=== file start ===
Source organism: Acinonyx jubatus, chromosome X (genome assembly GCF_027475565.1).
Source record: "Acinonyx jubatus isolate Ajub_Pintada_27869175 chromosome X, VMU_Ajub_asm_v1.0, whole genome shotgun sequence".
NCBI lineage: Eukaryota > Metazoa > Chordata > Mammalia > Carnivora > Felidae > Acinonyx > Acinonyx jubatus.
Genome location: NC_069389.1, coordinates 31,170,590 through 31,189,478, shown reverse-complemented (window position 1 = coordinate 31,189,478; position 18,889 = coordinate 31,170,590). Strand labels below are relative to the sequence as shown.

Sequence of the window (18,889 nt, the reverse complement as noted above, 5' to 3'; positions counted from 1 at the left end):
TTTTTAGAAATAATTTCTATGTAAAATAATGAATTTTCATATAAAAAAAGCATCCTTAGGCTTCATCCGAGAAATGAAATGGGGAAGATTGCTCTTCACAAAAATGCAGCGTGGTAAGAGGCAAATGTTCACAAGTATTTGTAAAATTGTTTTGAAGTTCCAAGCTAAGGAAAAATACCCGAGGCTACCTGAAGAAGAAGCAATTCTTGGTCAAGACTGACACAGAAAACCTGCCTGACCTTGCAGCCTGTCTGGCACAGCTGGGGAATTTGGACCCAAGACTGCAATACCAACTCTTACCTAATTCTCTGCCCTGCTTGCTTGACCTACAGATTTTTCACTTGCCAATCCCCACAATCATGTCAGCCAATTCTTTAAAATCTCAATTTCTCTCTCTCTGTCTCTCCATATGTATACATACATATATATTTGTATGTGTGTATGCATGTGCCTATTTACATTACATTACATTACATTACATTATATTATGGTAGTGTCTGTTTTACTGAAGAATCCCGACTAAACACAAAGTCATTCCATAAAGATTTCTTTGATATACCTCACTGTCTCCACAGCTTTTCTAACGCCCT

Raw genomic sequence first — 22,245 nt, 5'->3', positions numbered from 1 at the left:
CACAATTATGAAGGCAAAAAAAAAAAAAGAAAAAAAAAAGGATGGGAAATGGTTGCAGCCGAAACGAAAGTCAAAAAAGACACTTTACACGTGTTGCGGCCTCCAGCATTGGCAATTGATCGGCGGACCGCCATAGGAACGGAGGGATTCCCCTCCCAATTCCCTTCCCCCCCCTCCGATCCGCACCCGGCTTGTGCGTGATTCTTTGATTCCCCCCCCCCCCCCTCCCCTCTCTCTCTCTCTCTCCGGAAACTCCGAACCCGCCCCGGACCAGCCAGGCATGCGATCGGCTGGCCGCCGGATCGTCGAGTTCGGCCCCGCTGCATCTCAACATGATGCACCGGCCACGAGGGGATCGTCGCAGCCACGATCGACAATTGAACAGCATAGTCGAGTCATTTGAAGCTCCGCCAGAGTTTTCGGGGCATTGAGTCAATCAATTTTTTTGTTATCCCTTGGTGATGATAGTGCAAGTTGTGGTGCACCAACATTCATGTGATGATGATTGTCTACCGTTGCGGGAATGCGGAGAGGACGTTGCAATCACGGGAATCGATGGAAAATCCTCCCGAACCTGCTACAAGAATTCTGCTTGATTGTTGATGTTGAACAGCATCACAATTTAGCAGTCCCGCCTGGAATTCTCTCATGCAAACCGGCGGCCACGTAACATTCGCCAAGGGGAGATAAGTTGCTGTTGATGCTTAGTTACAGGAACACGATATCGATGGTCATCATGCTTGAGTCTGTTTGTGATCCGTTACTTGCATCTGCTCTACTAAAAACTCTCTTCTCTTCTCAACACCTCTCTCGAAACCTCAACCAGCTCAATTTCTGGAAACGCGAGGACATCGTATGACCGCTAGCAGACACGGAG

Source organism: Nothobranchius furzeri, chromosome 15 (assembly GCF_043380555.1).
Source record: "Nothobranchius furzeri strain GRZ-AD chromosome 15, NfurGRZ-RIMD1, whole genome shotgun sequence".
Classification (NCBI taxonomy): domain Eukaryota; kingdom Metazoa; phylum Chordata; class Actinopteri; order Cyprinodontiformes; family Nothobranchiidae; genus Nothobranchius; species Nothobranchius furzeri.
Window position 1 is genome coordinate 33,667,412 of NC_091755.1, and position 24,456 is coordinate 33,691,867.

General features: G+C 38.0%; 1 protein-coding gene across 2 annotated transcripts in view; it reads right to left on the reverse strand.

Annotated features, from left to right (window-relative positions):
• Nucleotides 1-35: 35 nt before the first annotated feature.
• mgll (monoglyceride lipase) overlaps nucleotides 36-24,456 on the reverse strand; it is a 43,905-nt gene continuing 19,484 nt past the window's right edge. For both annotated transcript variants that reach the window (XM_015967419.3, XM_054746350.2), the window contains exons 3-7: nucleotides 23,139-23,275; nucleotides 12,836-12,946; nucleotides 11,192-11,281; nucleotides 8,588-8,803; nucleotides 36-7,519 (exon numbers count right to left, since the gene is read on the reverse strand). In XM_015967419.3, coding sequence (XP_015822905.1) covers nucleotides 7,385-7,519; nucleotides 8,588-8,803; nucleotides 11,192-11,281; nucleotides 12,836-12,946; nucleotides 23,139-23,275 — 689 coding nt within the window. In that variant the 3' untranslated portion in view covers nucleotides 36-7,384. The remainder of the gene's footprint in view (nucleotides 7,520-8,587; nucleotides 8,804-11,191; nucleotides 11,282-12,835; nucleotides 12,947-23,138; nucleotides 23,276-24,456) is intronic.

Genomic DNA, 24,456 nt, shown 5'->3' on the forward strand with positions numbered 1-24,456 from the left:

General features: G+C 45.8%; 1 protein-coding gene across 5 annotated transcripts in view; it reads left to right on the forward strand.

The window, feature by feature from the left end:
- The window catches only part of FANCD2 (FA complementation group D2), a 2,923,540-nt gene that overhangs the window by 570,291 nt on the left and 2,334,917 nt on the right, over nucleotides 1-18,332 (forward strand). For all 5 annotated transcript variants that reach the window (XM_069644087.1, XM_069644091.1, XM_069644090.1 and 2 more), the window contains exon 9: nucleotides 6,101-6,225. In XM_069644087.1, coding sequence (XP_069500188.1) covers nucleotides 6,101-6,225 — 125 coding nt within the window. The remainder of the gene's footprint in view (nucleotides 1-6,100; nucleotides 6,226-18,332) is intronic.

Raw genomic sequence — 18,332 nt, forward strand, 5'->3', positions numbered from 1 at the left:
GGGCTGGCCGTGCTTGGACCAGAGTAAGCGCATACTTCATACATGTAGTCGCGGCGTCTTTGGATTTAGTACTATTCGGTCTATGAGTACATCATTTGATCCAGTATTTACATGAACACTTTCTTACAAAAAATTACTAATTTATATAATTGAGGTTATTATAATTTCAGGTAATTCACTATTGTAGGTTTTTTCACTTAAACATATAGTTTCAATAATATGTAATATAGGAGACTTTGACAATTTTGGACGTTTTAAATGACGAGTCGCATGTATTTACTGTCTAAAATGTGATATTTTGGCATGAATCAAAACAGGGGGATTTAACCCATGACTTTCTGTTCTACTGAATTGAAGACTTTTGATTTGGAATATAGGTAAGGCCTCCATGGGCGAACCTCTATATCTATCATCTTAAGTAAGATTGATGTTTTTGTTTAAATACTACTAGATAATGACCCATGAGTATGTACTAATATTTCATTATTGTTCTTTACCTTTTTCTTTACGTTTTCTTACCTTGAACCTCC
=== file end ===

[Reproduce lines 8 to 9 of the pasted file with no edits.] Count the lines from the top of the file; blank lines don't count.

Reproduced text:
CACAATTATGAAGGCAAAAAAAAAAAAAGAAAAAAAAAAGGATGGGAAATGGTTGCAGCCGAAACGAAAGTCAAAAAAGACACTTTACACGTGTTGCGGCCTCCAGCATTGGCAATTGATCGGCGGACCGCCATAGGAACGGAGGGATTCCCCTCCCAATTCCCTTCCCCCCCCTCCGATCCGCACCCGGCTTGTGCGTGATTCTTTGATTCCCCCCCCCCCCCCTCCCCTCTCTCTCTCTCTCTCCGGAAACTCCGAACCCGCCCCGGACCAGCCAGGCATGCGATCGGCTGGCCGCCGGATCGTCGAGTTCGGCCCCGCTGCATCTCAACATGATGCACCGGCCACGAGGGGATCGTCGCAGCCACGATCGACAATTGAACAGCATAGTCGAGTCATTTGAAGCTCCGCCAGAGTTTTCGGGGCATTGAGTCAATCAATTTTTTTGTTATCCCTTGGTGATGATAGTGCAAGTTGTGGTGCACCAACATTCATGTGATGATGATTGTCTACCGTTGCGGGAATGCGGAGAGGACGTTGCAATCACGGGAATCGATGGAAAATCCTCCCGAACCTGCTACAAGAATTCTGCTTGATTGTTGATGTTGAACAGCATCACAATTTAGCAGTCCCGCCTGGAATTCTCTCATGCAAACCGGCGGCCACGTAACATTCGCCAAGGGGAGATAAGTTGCTGTTGATGCTTAGTTACAGGAACACGATATCGATGGTCATCATGCTTGAGTCTGTTTGTGATCCGTTACTTGCATCTGCTCTACTAAAAACTCTCTTCTCTTCTCAACACCTCTCTCGAAACCTCAACCAGCTCAATTTCTGGAAACGCGAGGACATCGTATGACCGCTAGCAGACACGGAG

Source organism: Nothobranchius furzeri, chromosome 15 (assembly GCF_043380555.1).